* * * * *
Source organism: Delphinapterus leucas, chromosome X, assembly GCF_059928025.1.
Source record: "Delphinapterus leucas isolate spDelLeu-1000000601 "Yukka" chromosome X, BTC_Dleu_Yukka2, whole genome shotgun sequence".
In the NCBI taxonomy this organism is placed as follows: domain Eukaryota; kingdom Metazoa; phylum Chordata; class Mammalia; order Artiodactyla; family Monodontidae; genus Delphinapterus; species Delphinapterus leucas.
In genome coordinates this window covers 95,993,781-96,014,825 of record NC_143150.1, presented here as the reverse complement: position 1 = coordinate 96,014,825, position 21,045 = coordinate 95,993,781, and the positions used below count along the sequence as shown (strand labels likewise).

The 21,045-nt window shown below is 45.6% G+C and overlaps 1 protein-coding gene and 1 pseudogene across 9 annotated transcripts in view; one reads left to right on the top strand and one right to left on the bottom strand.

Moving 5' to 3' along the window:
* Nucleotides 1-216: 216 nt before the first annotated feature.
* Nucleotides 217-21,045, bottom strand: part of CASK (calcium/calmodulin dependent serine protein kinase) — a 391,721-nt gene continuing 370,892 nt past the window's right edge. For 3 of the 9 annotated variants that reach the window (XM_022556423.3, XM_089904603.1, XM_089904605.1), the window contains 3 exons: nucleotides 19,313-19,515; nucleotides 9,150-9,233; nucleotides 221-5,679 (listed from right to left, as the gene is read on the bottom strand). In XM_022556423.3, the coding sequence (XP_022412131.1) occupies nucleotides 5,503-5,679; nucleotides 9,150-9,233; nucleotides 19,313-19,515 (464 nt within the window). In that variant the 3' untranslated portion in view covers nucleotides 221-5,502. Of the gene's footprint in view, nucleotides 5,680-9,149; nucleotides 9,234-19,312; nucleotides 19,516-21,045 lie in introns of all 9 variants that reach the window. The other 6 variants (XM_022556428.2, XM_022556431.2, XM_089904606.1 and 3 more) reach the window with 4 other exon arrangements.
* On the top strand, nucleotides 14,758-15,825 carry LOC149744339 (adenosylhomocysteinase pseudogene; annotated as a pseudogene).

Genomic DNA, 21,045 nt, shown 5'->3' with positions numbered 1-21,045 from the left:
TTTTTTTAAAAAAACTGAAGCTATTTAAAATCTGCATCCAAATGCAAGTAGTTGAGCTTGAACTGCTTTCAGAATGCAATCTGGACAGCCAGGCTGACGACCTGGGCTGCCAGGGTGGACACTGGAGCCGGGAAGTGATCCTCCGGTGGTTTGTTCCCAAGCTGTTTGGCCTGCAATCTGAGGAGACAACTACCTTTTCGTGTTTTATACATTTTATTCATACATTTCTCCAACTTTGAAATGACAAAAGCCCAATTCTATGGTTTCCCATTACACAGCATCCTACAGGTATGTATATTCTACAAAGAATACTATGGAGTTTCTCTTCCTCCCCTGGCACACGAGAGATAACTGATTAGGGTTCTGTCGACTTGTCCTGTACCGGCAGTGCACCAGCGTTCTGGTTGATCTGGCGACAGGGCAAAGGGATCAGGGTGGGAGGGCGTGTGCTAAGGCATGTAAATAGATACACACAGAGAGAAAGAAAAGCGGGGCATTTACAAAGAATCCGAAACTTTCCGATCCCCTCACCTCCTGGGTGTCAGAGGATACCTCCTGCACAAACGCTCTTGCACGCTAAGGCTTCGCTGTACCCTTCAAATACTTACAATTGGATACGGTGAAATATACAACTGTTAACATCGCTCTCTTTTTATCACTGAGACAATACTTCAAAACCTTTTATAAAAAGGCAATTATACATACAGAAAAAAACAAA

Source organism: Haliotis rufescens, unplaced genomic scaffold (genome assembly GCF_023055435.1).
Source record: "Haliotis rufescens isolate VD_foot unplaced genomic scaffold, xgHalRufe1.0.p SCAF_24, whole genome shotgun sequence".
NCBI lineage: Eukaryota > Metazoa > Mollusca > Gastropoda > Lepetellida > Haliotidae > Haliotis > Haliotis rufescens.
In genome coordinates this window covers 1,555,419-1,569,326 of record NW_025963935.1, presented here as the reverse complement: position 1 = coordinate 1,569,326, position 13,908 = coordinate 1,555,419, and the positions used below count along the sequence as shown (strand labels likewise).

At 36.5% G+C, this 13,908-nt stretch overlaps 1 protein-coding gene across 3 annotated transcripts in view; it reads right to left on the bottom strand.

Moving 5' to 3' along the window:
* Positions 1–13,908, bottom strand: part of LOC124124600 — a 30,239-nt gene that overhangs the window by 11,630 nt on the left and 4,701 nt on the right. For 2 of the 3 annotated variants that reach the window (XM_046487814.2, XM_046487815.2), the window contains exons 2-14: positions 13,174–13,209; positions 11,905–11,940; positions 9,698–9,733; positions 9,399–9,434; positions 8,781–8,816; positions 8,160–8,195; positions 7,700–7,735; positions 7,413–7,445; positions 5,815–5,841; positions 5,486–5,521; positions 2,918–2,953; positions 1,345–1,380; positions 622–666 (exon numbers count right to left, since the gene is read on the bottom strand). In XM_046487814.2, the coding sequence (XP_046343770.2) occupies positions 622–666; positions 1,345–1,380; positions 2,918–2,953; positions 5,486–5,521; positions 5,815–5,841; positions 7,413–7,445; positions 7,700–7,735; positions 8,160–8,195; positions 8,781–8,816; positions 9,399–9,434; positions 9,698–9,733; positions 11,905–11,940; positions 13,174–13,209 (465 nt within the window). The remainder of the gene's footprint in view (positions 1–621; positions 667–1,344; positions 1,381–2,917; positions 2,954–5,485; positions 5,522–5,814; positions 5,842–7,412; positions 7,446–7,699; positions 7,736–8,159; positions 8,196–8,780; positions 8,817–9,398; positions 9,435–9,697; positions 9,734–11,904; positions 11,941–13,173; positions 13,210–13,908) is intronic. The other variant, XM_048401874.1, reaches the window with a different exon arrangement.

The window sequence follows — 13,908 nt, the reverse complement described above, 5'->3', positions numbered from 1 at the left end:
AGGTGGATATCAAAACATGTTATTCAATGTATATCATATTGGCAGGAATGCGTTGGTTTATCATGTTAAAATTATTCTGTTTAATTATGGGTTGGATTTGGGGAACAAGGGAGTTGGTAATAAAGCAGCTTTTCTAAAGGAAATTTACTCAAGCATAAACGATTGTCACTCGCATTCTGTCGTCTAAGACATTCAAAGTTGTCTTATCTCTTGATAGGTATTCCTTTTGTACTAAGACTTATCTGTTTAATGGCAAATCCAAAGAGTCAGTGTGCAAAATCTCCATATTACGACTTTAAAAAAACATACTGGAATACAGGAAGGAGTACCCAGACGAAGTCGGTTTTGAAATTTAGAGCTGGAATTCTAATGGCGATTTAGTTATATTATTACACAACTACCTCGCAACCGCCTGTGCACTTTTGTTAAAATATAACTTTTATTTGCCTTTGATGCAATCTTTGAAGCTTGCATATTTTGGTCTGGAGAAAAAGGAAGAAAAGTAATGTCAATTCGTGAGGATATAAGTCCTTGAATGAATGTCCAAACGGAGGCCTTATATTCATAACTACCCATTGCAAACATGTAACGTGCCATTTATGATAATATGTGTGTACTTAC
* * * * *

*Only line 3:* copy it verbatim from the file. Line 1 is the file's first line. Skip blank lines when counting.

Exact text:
In the NCBI taxonomy this organism is placed as follows: domain Eukaryota; kingdom Metazoa; phylum Chordata; class Mammalia; order Artiodactyla; family Monodontidae; genus Delphinapterus; species Delphinapterus leucas.